We’ve all known people who are overly-demanding, who seem keen to criticize but incapable of showing appreciation. It takes a lot of grace to deal with such people — and doubly so when they are relatives and cannot be easily avoided.
In coping with difficult in-laws, I suggest you follow a few simple guidelines.
This strategy works equally well with difficult bosses, neighbors, or spouses, so give it try next time you find yourself dealing with anyone who seems impossible to please:
- Weigh their complaints
If the accusations have no basis in reality, dismiss them. If amid all their faultfinding you discover a legitimate concern, address it. Apologize if you have wronged them, adjust your attitude, and mend your ways as needed.
- Avoid conflict
As much as possible, try not to do things you know will upset your spouse’s family. If they hate to be kept waiting, don’t show up two hours late for lunch. If they resent the time your kids spend with their other grandparents, don’t flaunt the fact that your folks accompanied you on your last family vacation.
- Forgive them
If you feel weary of even trying to please these people, they have undoubtedly hurt your feelings. Let go of any bitterness you may harbor toward them for past cutting remarks. Wipe the slate clean and, in the future, approach them as if you had no bad history together, but were meeting for the first time. If it is necessary or possible to limit the time you spend with your in-laws, only do so to protect yourself, not to punish them.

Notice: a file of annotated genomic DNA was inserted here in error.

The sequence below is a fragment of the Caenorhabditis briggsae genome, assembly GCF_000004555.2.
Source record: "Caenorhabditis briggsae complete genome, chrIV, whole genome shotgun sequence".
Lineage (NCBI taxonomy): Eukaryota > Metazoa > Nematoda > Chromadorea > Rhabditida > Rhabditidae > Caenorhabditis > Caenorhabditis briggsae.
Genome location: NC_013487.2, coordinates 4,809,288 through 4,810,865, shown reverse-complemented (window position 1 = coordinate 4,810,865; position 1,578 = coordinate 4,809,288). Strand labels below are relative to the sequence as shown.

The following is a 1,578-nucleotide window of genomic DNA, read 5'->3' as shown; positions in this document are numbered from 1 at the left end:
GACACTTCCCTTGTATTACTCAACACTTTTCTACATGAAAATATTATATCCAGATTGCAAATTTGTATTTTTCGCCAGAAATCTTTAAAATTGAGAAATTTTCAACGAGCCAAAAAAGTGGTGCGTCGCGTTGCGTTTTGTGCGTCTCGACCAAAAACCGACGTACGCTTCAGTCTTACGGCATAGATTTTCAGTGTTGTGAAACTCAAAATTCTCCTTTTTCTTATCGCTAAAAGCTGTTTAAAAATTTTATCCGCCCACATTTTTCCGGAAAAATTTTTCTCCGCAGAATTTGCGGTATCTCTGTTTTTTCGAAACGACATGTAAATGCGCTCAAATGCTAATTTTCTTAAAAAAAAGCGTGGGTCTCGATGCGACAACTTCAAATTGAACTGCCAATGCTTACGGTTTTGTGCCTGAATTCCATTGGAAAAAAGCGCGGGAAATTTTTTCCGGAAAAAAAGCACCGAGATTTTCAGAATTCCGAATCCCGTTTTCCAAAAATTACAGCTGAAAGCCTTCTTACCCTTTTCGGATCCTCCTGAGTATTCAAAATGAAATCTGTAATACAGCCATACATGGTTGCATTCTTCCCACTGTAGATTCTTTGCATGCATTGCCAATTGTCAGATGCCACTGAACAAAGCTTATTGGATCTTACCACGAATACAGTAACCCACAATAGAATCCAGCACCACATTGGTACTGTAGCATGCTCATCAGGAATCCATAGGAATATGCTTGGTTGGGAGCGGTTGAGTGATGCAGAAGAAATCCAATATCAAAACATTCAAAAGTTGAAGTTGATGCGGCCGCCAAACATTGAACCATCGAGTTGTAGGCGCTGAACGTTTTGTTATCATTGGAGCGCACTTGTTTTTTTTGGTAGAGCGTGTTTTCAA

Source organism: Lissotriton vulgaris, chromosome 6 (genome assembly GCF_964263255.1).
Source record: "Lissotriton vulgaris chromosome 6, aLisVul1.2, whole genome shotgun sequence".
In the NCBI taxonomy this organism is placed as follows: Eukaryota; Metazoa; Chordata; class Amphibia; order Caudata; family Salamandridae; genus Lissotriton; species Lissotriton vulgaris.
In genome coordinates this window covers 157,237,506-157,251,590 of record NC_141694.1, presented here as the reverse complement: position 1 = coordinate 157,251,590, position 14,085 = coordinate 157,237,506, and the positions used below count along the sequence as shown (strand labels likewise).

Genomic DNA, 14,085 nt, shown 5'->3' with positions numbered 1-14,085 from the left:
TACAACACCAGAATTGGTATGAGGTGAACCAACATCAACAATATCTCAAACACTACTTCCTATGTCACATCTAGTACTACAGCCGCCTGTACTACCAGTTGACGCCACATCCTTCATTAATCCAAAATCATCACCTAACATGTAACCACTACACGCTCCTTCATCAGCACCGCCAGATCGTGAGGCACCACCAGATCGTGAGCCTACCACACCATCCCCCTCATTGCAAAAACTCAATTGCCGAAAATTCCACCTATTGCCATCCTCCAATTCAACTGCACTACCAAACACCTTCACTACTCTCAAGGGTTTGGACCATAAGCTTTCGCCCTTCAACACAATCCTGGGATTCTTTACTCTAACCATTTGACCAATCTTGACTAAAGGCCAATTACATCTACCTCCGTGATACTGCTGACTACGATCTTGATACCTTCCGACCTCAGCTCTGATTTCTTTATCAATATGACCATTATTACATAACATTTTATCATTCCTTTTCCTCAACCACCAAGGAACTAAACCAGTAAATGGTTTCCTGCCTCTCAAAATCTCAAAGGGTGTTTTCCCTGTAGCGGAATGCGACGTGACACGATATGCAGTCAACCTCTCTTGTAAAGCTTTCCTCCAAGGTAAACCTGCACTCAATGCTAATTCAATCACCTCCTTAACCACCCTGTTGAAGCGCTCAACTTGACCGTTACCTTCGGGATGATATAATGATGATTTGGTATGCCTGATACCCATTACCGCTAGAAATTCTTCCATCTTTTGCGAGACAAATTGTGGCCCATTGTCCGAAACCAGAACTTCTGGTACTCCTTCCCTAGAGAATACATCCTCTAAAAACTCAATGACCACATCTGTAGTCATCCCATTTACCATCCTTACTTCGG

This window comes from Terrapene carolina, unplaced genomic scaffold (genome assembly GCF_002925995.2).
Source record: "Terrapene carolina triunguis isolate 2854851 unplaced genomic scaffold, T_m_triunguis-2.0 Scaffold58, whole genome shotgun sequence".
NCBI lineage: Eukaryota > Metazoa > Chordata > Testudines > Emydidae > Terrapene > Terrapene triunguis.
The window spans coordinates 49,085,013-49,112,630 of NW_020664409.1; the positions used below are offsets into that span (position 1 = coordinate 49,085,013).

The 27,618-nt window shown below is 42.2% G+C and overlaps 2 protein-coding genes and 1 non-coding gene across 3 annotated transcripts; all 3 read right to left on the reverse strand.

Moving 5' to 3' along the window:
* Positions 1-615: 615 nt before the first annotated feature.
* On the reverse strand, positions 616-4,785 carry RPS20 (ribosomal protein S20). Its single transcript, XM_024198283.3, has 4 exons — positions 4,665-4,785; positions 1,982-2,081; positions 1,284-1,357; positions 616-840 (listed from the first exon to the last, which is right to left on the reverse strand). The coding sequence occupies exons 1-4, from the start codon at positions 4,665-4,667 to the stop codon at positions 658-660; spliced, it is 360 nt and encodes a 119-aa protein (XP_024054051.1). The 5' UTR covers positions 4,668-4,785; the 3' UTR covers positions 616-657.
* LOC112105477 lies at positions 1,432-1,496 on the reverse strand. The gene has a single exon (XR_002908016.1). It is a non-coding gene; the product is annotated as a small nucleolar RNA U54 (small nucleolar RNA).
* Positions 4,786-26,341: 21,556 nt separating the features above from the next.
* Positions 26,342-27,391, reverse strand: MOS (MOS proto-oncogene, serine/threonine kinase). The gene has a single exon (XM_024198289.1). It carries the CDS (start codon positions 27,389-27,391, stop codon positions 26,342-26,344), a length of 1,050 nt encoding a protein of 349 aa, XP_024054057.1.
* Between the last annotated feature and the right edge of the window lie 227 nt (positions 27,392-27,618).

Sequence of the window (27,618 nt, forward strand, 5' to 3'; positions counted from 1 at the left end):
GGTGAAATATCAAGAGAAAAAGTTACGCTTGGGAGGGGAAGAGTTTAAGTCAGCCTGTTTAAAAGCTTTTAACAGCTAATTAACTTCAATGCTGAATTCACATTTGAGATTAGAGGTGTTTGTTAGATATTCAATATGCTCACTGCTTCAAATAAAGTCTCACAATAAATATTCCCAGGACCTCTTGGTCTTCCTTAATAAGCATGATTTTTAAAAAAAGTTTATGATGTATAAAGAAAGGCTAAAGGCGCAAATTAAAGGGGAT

- Show consideration
Pick one or two things you know are important to them and make every effort to do them consistently. Birthdays and Mother’s Day are a big deal to my own mother-in-law. She wants to be remembered with a pretty card, signed by her son, and delivered precisely on the big day. The most important thing to her (getting the card on time) and the most important thing to me (including a long, newsy letter from home) are two different things. If I can’t do both, she’d much rather I send the signed and sealed card in a timely fashion and save the news for later, so that’s what I do.
- Always be respectful
Someday when you are older, you may be a little cantankerous yourself, so treat your in-laws with the patience you’d want your son- or daughter-in-law to show you.
It may be impossible to keep them happy, but at least you can keep your conscience clear by behaving toward them in a way that is above reproach. Let your actions be based in love, your words be seasoned with grace, and your opinions be held in humility. Make it your goal to do right by them, whether they recognize and appreciate it or not.